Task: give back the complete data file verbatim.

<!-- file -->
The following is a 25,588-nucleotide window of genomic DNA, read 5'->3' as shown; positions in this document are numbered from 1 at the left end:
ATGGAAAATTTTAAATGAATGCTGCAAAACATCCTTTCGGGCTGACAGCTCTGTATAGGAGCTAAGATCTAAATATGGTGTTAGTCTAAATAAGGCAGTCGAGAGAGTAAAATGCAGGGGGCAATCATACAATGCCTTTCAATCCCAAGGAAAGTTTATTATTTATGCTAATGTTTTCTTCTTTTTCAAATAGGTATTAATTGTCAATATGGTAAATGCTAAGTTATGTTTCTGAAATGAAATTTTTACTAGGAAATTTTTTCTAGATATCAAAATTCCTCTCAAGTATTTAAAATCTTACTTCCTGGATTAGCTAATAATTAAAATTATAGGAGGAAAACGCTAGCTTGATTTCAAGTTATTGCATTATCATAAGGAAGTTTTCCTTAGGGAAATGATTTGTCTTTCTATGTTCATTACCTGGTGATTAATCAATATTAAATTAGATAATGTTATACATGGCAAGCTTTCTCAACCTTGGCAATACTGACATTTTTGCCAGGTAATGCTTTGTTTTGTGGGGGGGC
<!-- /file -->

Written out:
The following is a 25,588-nucleotide window of genomic DNA, read 5'->3' as shown; positions in this document are numbered from 1 at the left end:
ATGGAAAATTTTAAATGAATGCTGCAAAACATCCTTTCGGGCTGACAGCTCTGTATAGGAGCTAAGATCTAAATATGGTGTTAGTCTAAATAAGGCAGTCGAGAGAGTAAAATGCAGGGGGCAATCATACAATGCCTTTCAATCCCAAGGAAAGTTTATTATTTATGCTAATGTTTTCTTCTTTTTCAAATAGGTATTAATTGTCAATATGGTAAATGCTAAGTTATGTTTCTGAAATGAAATTTTTACTAGGAAATTTTTTCTAGATATCAAAATTCCTCTCAAGTATTTAAAATCTTACTTCCTGGATTAGCTAATAATTAAAATTATAGGAGGAAAACGCTAGCTTGATTTCAAGTTATTGCATTATCATAAGGAAGTTTTCCTTAGGGAAATGATTTGTCTTTCTATGTTCATTACCTGGTGATTAATCAATATTAAATTAGATAATGTTATACATGGCAAGCTTTCTCAACCTTGGCAATACTGACATTTTTGCCAGGTAATGCTTTGTTTTGTGGGGGGGC